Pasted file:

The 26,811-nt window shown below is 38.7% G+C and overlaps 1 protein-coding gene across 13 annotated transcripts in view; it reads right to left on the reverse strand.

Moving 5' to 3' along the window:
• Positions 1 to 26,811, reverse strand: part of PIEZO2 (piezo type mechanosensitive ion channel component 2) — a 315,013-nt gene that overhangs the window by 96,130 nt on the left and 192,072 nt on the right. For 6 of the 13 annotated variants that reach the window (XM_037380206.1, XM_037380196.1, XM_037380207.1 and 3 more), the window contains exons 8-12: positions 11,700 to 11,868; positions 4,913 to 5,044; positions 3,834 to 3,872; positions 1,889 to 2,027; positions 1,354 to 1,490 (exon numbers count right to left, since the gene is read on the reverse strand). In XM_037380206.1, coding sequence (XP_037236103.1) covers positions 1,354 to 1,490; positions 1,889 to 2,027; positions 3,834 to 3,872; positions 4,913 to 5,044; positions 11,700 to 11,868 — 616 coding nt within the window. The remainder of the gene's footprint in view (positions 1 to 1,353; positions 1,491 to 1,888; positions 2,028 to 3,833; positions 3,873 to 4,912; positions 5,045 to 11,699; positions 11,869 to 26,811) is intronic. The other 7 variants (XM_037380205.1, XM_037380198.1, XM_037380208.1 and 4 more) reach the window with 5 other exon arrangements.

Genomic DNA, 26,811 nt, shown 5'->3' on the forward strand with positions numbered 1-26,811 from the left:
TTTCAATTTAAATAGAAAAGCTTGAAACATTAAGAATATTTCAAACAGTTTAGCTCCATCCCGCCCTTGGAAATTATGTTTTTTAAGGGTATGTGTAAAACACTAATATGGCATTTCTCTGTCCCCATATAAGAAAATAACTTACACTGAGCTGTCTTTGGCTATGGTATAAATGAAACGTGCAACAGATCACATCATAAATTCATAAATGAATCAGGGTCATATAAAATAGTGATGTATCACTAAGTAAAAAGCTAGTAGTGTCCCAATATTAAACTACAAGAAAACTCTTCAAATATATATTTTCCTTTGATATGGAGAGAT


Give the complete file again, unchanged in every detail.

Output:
The 26,811-nt window shown below is 38.7% G+C and overlaps 1 protein-coding gene across 13 annotated transcripts in view; it reads right to left on the reverse strand.

Moving 5' to 3' along the window:
• Positions 1 to 26,811, reverse strand: part of PIEZO2 (piezo type mechanosensitive ion channel component 2) — a 315,013-nt gene that overhangs the window by 96,130 nt on the left and 192,072 nt on the right. For 6 of the 13 annotated variants that reach the window (XM_037380206.1, XM_037380196.1, XM_037380207.1 and 3 more), the window contains exons 8-12: positions 11,700 to 11,868; positions 4,913 to 5,044; positions 3,834 to 3,872; positions 1,889 to 2,027; positions 1,354 to 1,490 (exon numbers count right to left, since the gene is read on the reverse strand). In XM_037380206.1, coding sequence (XP_037236103.1) covers positions 1,354 to 1,490; positions 1,889 to 2,027; positions 3,834 to 3,872; positions 4,913 to 5,044; positions 11,700 to 11,868 — 616 coding nt within the window. The remainder of the gene's footprint in view (positions 1 to 1,353; positions 1,491 to 1,888; positions 2,028 to 3,833; positions 3,873 to 4,912; positions 5,045 to 11,699; positions 11,869 to 26,811) is intronic. The other 7 variants (XM_037380205.1, XM_037380198.1, XM_037380208.1 and 4 more) reach the window with 5 other exon arrangements.

Genomic DNA, 26,811 nt, shown 5'->3' on the forward strand with positions numbered 1-26,811 from the left:
TTTCAATTTAAATAGAAAAGCTTGAAACATTAAGAATATTTCAAACAGTTTAGCTCCATCCCGCCCTTGGAAATTATGTTTTTTAAGGGTATGTGTAAAACACTAATATGGCATTTCTCTGTCCCCATATAAGAAAATAACTTACACTGAGCTGTCTTTGGCTATGGTATAAATGAAACGTGCAACAGATCACATCATAAATTCATAAATGAATCAGGGTCATATAAAATAGTGATGTATCACTAAGTAAAAAGCTAGTAGTGTCCCAATATTAAACTACAAGAAAACTCTTCAAATATATATTTTCCTTTGATATGGAGAGAT